The State of OTT 2014

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2013 clearly delivered on the reality, if not quite the hype, of the “cord cutting” trend that has led many a millennial astray in the eyes of the big media conglomerates, away from the living room television as a programmed source of time-sensitive entertainment.

Yet, thanks to over-the-top (OTT) delivery, these same cord-cutting viewers often come right back around to the television as a source of on-demand content.

In this “State of…” we will explore over-the-top (OTT) delivery from a technology, carrier, and multi-channel video programming distributor (MVPD) standpoint. Any conversation around technologies, however, would ring hollow without the acknowledgement that content alone—at least as it applies to the expanding universe of content that is being fragmented into tinier demographies and communities of interest—is a key driving factor in today’s technological and programmatical decision trees.

From MVPD to Virtual MVPD

The acquisition of upLynk by Verizon in late 2013 is an example of a new breed of virtual MVPDs (multichannel video programming distributors), aggregating content from a variety of sources into “channels” that are often parsed out as applications on a set-top box (STB) for live or on-demand consumption.

On the live front, one recurring theme in 2013 around the virtual MVPD was the concept brought to market by Aereo.

“Companies like Aereo have media companies in a tizzy because they make it easier for viewers to watch what they want without cable,” wrote Forbes’ Dorothy Pomerantz, in a December 2013 article. “Cable and content companies seem terrified that the status quo could soon disappear as more people move to cut the cable cord.”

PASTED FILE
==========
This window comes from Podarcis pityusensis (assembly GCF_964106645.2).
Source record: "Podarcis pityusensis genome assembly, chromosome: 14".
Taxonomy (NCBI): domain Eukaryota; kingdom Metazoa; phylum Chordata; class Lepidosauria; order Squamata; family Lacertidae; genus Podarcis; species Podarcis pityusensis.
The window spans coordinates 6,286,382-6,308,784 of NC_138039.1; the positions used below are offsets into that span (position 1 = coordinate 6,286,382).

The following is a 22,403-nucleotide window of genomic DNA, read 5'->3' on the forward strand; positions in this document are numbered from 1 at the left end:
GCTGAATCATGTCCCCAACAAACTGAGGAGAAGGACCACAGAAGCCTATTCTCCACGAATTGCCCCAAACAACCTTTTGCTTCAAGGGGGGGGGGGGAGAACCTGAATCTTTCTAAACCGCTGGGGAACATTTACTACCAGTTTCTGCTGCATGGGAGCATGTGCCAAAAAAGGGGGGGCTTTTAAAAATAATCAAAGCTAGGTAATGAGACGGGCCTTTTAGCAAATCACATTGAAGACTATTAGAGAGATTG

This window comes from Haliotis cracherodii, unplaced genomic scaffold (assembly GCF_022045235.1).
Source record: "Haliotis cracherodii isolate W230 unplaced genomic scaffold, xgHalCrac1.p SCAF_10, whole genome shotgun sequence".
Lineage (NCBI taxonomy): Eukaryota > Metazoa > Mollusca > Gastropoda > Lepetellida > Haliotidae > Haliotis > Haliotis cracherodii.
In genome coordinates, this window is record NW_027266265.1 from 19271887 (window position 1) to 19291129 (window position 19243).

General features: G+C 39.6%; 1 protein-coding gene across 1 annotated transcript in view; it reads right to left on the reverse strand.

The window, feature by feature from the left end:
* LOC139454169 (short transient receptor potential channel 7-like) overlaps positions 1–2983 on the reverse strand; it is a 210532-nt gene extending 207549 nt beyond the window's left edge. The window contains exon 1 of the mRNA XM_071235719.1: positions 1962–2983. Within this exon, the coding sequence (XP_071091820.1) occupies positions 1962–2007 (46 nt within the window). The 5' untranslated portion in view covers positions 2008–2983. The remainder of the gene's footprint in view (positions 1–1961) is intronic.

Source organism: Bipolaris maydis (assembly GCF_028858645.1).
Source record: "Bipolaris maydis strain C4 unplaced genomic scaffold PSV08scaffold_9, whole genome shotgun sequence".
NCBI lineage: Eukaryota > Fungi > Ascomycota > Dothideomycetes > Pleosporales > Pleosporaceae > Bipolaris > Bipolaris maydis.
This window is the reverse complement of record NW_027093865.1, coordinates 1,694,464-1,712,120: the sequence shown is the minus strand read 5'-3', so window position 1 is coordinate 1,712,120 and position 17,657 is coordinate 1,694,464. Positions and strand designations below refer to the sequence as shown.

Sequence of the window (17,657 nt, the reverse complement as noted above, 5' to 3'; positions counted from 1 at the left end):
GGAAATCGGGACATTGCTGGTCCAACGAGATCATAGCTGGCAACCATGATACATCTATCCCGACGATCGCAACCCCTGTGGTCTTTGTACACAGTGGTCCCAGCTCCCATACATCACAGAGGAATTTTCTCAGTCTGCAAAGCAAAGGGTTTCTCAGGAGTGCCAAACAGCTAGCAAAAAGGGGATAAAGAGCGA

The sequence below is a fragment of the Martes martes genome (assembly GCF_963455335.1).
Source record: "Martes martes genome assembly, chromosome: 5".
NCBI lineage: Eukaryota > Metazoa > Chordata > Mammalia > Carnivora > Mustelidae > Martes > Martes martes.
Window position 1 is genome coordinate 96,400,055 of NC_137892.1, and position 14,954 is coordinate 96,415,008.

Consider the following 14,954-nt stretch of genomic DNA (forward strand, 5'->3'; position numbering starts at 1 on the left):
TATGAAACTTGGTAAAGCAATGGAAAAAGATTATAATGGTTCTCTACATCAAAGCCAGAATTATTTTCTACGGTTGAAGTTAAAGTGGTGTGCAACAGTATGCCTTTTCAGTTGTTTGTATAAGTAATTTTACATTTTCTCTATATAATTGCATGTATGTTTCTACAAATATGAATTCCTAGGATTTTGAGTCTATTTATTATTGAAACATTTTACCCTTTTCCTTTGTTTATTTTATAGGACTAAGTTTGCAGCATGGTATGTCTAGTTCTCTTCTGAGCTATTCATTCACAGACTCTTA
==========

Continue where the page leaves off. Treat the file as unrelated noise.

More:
Aereo’s legal challenges are a direct result of the fact that cable and content companies see it as a legitimate virtual MVPD threat.

It turns out, though, despite threats to litigate Aereo, some of the major players have chosen to cut deals with Aereo, which is backed by industry veteran Barry Diller. In December, Viacom and Disney both stated their intent at a UBS media conference to move towards “virtual cable companies” sometime within the next two years.

“We could certainly be happy to license our content to a virtual MVPD,” said Jay Rasulo, Disney Corp’s CFO. “Fom our perspective, [they] have to buy the package of services that we sell, . . . do that with other media companies and put together something that looks very much like the existing MVPD offers.” 

In other words, big media is willing to work with these vMVPDs, as long as the vMVPD buys a package and provides that content as a package to the consumer.

The problem with this scenario, however, is that consumers are cord cutting precisely because they don’t want a package, but true choice: the ability to choose what they pay for, at a very granular level, and choice to consume on any device at any time.

You know, real TV everywhere. Except without the TV. And without the constraints foisted on them by traditional cable companies / MVPDs, the same companies that continue to sell bundles of live-linear channels, at a lower price than a single channel, despite Congress acting to make unbundled, single-channel purchases as part of the Telecommunications Act of 1996.

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